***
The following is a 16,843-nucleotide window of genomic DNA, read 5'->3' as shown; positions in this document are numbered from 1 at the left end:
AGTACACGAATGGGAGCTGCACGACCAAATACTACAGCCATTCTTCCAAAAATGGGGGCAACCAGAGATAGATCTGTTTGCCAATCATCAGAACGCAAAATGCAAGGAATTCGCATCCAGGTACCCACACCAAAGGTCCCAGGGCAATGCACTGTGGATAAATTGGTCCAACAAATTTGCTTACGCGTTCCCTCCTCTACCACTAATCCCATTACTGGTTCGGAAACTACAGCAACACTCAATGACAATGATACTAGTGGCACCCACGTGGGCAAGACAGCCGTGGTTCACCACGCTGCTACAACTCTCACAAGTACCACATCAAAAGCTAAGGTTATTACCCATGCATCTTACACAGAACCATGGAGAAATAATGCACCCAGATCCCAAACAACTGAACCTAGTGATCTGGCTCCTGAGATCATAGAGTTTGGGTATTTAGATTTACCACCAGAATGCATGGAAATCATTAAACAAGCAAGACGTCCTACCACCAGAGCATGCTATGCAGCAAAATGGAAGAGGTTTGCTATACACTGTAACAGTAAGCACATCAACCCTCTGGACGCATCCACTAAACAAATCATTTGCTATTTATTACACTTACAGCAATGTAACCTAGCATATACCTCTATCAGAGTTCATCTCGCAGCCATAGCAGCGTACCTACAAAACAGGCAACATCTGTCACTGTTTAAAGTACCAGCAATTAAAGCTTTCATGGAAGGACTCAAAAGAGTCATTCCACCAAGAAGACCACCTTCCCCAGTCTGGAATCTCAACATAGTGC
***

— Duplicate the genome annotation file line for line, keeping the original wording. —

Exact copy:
The following is a 16,843-nucleotide window of genomic DNA, read 5'->3' as shown; positions in this document are numbered from 1 at the left end:
AGTACACGAATGGGAGCTGCACGACCAAATACTACAGCCATTCTTCCAAAAATGGGGGCAACCAGAGATAGATCTGTTTGCCAATCATCAGAACGCAAAATGCAAGGAATTCGCATCCAGGTACCCACACCAAAGGTCCCAGGGCAATGCACTGTGGATAAATTGGTCCAACAAATTTGCTTACGCGTTCCCTCCTCTACCACTAATCCCATTACTGGTTCGGAAACTACAGCAACACTCAATGACAATGATACTAGTGGCACCCACGTGGGCAAGACAGCCGTGGTTCACCACGCTGCTACAACTCTCACAAGTACCACATCAAAAGCTAAGGTTATTACCCATGCATCTTACACAGAACCATGGAGAAATAATGCACCCAGATCCCAAACAACTGAACCTAGTGATCTGGCTCCTGAGATCATAGAGTTTGGGTATTTAGATTTACCACCAGAATGCATGGAAATCATTAAACAAGCAAGACGTCCTACCACCAGAGCATGCTATGCAGCAAAATGGAAGAGGTTTGCTATACACTGTAACAGTAAGCACATCAACCCTCTGGACGCATCCACTAAACAAATCATTTGCTATTTATTACACTTACAGCAATGTAACCTAGCATATACCTCTATCAGAGTTCATCTCGCAGCCATAGCAGCGTACCTACAAAACAGGCAACATCTGTCACTGTTTAAAGTACCAGCAATTAAAGCTTTCATGGAAGGACTCAAAAGAGTCATTCCACCAAGAAGACCACCTTCCCCAGTCTGGAATCTCAACATAGTGC